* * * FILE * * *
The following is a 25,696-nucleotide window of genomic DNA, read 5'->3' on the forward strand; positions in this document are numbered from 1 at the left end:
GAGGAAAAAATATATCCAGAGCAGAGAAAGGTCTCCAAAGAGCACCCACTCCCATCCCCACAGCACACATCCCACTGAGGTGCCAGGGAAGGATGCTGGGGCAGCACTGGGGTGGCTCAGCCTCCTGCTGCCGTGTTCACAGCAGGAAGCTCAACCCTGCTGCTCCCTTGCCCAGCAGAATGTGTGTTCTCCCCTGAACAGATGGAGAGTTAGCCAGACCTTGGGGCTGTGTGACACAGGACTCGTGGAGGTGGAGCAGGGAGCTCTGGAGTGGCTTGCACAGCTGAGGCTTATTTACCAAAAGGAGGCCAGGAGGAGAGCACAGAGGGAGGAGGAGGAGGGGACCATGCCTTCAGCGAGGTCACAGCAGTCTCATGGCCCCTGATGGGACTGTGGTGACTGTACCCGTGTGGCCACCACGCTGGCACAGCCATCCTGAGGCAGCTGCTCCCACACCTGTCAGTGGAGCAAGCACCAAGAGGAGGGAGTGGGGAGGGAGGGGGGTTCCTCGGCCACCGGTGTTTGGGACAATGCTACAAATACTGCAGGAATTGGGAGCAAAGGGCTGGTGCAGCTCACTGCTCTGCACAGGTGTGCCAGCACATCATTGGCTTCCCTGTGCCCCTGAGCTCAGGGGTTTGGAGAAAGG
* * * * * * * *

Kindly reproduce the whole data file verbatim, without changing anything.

The following is a 25,696-nucleotide window of genomic DNA, read 5'->3' on the forward strand; positions in this document are numbered from 1 at the left end:
GAGGAAAAAATATATCCAGAGCAGAGAAAGGTCTCCAAAGAGCACCCACTCCCATCCCCACAGCACACATCCCACTGAGGTGCCAGGGAAGGATGCTGGGGCAGCACTGGGGTGGCTCAGCCTCCTGCTGCCGTGTTCACAGCAGGAAGCTCAACCCTGCTGCTCCCTTGCCCAGCAGAATGTGTGTTCTCCCCTGAACAGATGGAGAGTTAGCCAGACCTTGGGGCTGTGTGACACAGGACTCGTGGAGGTGGAGCAGGGAGCTCTGGAGTGGCTTGCACAGCTGAGGCTTATTTACCAAAAGGAGGCCAGGAGGAGAGCACAGAGGGAGGAGGAGGAGGGGACCATGCCTTCAGCGAGGTCACAGCAGTCTCATGGCCCCTGATGGGACTGTGGTGACTGTACCCGTGTGGCCACCACGCTGGCACAGCCATCCTGAGGCAGCTGCTCCCACACCTGTCAGTGGAGCAAGCACCAAGAGGAGGGAGTGGGGAGGGAGGGGGGTTCCTCGGCCACCGGTGTTTGGGACAATGCTACAAATACTGCAGGAATTGGGAGCAAAGGGCTGGTGCAGCTCACTGCTCTGCACAGGTGTGCCAGCACATCATTGGCTTCCCTGTGCCCCTGAGCTCAGGGGTTTGGAGAAAGG